From a BAE release:
BAE Systems is developing acoustic hostile fire indicator technology to protect low-flying military helicopters from small-arms fire.
Most aircraft have missile-warning and countermeasures systems but are vulnerable to small arms-fire, which has been difficult to detect. Crews often dont know they are being fired on until its too late. Combining acoustic data, noise reduction, and location algorithms with information from existing sensors, BAE Systems is developing a solution that will give helicopter crews multiple indications of hostile fire.
In live-fire tests at a private range in the United States, an HFI system measured acoustic data and accurately detected threats (see video). Further testing on military aircraft, using additional sensing technologies and techniques, will make the system more robust and improve its detection capabilities.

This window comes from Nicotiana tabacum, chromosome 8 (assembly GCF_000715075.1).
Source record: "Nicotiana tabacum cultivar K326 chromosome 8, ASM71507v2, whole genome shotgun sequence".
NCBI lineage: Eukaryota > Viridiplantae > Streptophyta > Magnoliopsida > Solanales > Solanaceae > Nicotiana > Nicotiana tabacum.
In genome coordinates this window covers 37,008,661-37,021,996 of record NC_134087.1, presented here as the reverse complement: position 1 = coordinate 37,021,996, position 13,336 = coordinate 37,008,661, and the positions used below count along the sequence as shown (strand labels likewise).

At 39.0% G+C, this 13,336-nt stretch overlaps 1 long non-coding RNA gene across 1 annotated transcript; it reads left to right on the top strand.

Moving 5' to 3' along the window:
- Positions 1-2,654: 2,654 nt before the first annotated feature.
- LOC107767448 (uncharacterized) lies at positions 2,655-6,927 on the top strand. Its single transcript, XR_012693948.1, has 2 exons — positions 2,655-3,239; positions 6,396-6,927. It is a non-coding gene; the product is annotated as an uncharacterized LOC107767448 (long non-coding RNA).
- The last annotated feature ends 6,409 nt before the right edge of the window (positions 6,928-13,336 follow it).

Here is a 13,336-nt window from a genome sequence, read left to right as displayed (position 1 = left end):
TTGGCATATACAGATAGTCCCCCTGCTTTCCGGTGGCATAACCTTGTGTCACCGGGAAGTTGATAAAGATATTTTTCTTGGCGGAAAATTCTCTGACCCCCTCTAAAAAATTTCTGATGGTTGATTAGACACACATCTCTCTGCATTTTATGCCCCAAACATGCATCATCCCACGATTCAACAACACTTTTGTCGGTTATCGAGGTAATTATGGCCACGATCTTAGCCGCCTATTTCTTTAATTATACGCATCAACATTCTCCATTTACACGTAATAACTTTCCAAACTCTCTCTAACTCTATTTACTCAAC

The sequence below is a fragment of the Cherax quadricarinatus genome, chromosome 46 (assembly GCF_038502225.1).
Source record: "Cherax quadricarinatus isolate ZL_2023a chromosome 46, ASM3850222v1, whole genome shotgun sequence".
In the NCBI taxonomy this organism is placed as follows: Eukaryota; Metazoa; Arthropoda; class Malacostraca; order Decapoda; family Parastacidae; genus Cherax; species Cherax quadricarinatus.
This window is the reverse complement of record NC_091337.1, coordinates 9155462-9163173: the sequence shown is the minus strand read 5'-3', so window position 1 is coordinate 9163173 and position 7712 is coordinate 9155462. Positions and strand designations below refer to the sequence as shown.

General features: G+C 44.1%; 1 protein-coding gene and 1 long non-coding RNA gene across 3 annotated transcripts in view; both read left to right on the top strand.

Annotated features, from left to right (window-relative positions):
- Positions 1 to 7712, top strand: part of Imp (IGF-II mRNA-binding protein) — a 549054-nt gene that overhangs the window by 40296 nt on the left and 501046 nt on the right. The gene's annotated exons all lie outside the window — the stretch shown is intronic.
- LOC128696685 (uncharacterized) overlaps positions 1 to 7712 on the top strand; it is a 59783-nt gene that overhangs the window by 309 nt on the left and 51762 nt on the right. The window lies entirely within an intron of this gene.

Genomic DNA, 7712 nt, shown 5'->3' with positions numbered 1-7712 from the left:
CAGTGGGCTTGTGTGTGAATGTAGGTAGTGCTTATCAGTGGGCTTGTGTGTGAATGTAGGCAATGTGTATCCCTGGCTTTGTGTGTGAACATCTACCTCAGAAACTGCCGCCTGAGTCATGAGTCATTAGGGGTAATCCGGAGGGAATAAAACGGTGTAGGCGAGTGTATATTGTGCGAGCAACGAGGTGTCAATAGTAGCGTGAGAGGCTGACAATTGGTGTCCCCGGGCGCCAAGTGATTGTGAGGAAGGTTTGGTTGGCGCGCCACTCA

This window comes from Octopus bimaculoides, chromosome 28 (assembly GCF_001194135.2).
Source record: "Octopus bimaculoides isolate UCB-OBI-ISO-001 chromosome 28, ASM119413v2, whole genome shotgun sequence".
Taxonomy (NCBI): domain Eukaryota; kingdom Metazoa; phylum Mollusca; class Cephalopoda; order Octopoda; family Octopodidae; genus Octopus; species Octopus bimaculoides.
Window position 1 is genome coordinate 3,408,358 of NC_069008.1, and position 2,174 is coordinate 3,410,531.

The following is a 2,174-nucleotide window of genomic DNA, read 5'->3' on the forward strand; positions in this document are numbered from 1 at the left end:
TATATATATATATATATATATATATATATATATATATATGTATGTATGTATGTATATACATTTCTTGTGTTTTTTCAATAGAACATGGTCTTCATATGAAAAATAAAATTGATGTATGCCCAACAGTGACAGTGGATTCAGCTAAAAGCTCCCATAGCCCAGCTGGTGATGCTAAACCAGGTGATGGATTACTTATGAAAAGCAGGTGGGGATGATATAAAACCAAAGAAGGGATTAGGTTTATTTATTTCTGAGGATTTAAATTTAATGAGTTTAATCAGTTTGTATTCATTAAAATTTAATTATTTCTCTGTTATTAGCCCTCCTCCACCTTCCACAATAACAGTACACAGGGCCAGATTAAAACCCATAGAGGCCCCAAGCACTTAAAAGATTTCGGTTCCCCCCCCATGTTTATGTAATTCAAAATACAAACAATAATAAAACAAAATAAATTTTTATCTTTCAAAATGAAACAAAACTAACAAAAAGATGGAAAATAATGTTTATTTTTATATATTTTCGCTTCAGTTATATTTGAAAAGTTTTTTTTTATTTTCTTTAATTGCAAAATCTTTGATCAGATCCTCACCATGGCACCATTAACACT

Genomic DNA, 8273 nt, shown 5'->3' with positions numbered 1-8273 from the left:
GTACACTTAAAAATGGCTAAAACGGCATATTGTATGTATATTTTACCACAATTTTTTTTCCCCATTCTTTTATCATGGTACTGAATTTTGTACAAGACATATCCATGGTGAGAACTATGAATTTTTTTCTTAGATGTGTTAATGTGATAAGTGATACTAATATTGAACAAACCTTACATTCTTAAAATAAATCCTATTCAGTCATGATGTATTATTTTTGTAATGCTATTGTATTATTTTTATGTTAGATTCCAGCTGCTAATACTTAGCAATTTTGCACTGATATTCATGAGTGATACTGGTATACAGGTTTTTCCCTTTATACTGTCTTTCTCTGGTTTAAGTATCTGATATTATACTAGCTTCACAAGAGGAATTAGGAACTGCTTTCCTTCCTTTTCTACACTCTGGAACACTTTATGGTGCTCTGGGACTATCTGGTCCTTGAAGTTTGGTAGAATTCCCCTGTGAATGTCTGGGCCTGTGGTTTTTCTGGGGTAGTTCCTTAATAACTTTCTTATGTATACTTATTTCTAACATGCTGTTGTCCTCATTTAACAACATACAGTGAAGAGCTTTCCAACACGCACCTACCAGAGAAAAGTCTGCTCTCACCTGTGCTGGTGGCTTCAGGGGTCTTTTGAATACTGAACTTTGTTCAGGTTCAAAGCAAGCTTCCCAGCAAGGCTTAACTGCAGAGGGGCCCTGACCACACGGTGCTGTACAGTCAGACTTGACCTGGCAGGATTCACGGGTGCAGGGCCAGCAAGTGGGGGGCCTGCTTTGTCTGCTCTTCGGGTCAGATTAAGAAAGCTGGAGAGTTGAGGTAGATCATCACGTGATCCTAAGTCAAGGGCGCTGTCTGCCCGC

Officials told me the system is a "blended solution" that combines existing defensive systems -- which I assume include missile and radar warning defenses -- with a noise sensor that's been programmed to cancel out wind and rotor noise and direction finding software to point out the shot's location.
[Here's a better video of a test shoot where you can see the helicopter jinking to avoid the fire.]
I know this is possible because I went to a demo day a couple years ago on sniper detection systems for ground vehicles. There are lots of different kinds that deliver lots of different information, but the systems work well and are robust.
BAE says the shot detection system can display the location information "on existing cockpit instruments" to help a pilot take evasive maneuvers to avoid the gunfire.
Officials said this is not a current Pentagon program and the DoD has expressed some interest in the technology.